After helping out a friend , Erik Johansson, with his build of a new workstation for his amazing surreal photography projects, I finally built my own as well – but with a slightly different approach.

Of couse I wanted it to be powerful but I wanted a machine that’s still somewhat portable and therefore small BUT with a fullsize graphics card nonetheless. Besides using it for retouching and postprocessing my photographs I also need it to render 3d and especially video encoding (like this video I did talking about my build ;-))

First things first – the last two years I have been working fulltime on a workstation notebook which was quite powerful but for next year and beyond I need something that has more power nonetheless. After carefully planning out my new build, reading some benchmarks, other blogs and builds, I reached out to different manufacturers for computer parts and asked if they would support me on my adventure of building a workstation myself. Lucky as I was they did (yaaay!) – the parts of this build have been given to me, yet I haven’t been paid to sugarcoat anything nor to talk anyone into buying those parts. I’m just upfront and therefore I’ll label this therefore as “Ad” in the video when parts are shown. Not more, not less, have fun reading and watching!


  • Dan A4 SFX Case (black) v3
  • Ryzen 3700X (Socket AM4)
  • Noctua L9a Low Profile Cooler
  • ASUS x470-I (AM4 compatible with new bios)
  • Corsair LPX Vengeance RAM (2x16GB 3200Mhz)
  • Corsair SFX 600W
  • Powercolor 5700XT
  • Custom Cables Pslatecustoms
  • SSD (2,5″ 2TB) Seagate Barracuda
  • self 3d-printed fan duct for air-intake (and silence!)

30dB in idle, 40dB when under load (e.g. rendering) and 49dB when all fans spin at max for quite some time and the PSU fan spins as well (therefore everything producing a lot of heat inside the case). For me this is super acceptable, when idle I barely hear anything which is pretty awesome for working and when I’m playing games or rendering, I most often am using my headphones anyway and even if not, 49dB at max is not that loud actually. I’m absolutely sure you will get that CPU completely silent as well in a bigger case and with water cooling or a big Air Cooler as well.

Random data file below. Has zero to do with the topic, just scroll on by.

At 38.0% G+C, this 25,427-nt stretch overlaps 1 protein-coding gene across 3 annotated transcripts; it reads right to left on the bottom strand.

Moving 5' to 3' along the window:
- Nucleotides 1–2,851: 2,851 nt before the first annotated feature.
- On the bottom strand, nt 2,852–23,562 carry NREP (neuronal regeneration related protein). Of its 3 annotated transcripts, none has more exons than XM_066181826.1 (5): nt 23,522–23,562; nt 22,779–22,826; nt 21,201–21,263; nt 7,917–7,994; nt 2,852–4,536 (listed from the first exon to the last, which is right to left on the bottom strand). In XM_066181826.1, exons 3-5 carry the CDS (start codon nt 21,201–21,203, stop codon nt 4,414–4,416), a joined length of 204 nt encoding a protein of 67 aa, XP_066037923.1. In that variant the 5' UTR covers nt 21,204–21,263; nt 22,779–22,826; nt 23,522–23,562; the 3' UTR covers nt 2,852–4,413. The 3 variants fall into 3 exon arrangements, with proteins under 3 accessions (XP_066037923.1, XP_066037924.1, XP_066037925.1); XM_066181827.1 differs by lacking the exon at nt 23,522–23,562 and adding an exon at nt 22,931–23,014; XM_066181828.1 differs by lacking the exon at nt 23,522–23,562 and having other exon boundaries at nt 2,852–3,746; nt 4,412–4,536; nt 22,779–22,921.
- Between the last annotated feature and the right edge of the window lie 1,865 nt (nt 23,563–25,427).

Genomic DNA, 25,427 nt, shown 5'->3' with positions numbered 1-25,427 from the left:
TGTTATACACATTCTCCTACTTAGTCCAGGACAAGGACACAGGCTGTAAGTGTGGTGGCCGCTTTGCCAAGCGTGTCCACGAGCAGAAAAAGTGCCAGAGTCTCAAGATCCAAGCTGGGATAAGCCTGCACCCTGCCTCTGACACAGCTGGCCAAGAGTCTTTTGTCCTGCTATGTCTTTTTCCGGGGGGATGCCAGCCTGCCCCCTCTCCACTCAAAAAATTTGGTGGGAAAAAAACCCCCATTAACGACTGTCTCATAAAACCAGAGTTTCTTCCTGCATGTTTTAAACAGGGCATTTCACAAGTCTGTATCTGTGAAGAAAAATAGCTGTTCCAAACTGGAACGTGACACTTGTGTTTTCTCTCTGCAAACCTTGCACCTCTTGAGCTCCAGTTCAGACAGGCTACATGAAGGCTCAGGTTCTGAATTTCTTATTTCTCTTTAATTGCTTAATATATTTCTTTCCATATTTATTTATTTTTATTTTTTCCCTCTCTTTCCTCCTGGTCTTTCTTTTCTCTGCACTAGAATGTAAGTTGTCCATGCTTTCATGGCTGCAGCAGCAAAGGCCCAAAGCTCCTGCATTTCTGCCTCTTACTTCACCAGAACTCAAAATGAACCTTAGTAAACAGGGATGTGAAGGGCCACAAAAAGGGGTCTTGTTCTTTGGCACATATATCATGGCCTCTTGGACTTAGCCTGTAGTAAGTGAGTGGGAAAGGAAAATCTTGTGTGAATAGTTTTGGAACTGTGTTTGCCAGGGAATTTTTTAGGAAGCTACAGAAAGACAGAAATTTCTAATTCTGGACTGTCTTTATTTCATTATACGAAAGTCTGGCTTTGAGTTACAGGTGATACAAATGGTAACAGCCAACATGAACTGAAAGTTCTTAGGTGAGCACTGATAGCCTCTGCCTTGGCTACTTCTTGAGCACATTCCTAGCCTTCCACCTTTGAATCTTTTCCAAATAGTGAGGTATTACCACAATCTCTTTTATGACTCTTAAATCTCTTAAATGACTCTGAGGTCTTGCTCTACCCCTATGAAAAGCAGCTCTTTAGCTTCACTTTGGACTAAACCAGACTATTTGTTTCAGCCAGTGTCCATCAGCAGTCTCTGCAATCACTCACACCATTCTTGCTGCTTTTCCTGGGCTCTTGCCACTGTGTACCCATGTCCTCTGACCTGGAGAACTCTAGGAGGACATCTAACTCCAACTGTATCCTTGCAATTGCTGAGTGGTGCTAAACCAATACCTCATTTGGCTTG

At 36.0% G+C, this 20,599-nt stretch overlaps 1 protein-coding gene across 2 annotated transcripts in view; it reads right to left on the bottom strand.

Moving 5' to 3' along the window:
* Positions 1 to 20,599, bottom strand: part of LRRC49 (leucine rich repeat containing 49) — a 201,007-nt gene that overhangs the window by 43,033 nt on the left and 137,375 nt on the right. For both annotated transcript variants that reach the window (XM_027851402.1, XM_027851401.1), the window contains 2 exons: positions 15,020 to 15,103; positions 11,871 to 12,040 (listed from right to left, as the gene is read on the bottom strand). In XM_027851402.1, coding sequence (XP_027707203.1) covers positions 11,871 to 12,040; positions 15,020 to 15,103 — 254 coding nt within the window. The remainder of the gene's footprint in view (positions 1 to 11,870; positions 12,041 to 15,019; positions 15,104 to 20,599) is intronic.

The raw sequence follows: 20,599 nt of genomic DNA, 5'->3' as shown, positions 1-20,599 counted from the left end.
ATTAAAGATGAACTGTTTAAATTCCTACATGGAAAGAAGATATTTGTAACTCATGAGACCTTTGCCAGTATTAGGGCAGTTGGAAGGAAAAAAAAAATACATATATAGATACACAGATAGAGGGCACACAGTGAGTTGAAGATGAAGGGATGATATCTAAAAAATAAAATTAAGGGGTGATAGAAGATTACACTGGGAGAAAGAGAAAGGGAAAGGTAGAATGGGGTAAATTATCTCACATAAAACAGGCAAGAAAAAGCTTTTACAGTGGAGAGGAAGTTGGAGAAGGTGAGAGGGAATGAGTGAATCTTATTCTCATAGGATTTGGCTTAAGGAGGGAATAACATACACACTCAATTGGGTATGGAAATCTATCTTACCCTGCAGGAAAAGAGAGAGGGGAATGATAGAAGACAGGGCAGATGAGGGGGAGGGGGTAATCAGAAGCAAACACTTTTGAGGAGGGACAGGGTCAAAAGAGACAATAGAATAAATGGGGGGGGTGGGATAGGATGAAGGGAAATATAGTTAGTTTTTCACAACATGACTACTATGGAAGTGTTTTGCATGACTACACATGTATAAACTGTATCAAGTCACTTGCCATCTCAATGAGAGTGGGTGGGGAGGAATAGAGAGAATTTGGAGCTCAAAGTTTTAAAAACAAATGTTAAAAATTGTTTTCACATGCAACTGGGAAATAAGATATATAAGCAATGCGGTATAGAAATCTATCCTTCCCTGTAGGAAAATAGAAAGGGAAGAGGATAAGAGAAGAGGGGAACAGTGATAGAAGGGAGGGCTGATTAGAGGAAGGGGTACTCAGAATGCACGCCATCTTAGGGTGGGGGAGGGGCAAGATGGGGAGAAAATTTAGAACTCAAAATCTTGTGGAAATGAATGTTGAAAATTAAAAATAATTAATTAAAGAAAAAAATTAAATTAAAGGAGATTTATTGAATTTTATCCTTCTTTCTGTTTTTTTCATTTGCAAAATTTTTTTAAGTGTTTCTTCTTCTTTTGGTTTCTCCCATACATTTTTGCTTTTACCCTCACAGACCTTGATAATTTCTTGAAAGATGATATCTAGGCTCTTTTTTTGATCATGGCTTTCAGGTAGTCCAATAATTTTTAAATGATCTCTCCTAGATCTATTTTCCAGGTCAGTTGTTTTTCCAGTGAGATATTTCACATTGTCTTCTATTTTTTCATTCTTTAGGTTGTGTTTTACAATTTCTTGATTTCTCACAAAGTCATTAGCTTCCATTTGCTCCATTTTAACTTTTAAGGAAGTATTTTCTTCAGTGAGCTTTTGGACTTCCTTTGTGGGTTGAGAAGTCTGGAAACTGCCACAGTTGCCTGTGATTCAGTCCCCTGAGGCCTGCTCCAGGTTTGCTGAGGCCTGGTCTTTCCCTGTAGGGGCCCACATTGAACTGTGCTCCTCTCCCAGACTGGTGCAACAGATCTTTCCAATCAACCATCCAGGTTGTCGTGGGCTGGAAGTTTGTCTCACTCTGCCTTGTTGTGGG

When we build this, we had to upgrade the BIOS on the Mainboard because the new Ryzen processors run on most older AM4 Mainboards as well (which I think is really nice since you can upgrade pretty fast from your older ryzen to the new generation) – BUT you have to update the BIOS version and for that you need an older CPU (which you have when you want to upgrade your system of course). So when buying a new one make sure the board has the new bios, OR – which I think is pretty cool – you can loan a 2nd gen Ryzen from AMD directly to do that yourself and then send it back ( ).

When first booting up I had a Ryzen 2700 on the board to update to the most recent bios version which supports the 3700X. It was fairly easy and went quite smooth, after that I replaced the 2700 by the newer one and repasted the cooler, installed everything in the DanA4 SFX Case.

Also what I can really recommend from this build is: Always test all your hardware at first outside of the case, build everything, boot it up, maybe even install the OS. because it takes quite some time and effort to get everything out again or find a faulty part if there is one and your pc is not booting up, these SFF builds are not necessarily made for constantly taking them apart and put them back together FAST 😉

After Installing the OS: We did some adjustments after installing the OS, like enable XMP for RAM timings so that the LPX can run at the 3200Mhz that the Ryzen 3700X supports (make sure to run memtests for stability though!). Other adjustments once could actually try are undervolt the CPU for keeping it even more quiet and less hot (but losing some power), it’s not necessary but IF you try, make sure to run some stability tests afterwards to not have your system crash one day surprisingly – IMPORTANT!

Additional Thoughts: With Nvidia releasing their pro-driver to their consumer cards as well, they become a pretty good (and even not THAT expensive) alternative to pro cards like the Radeon Pro or Nvidia Quadro series. For everyone not working heavy CGI work, I personally (!) don’t see any reason to go for the pro-series any longer, especially if you “only” want and need 10-bit output in Photoshop.

Also from next year on it will be fairly easy to get your hands on 32GB RAM sticks, so 2x32GB=64GB in that workstation will definetily be something to think about and discuss, let’s see what we end up with, for now 32GB suffices but I’m sure in the near future we will upgrade to 64 at least.

As far as connectivity goes I’m happy with what I have, the 6 USB slots on the back as well as the one in the front provide me with everything I need at the moment, which is:

  • Mouse and Keyboard (illuminated) connected via my Eizo Monitor
  • Card Reader connected directly to the workstation
  • external HDD connected directly to the workstation
  • Wacom Intuos and tobii eyetracker directly connected to the workstation
  • Wifi build in (if needed)
  • Ethernet for connecting to my router and for working on my Diskstation where I store my footage

For future use I might add a powered USB-3 Hub to my desk so that I can use this for harddrives separately

Thanks for reading, and if you’ve got any questions don’t hesitate to drop me a line via email or any of my socials of course!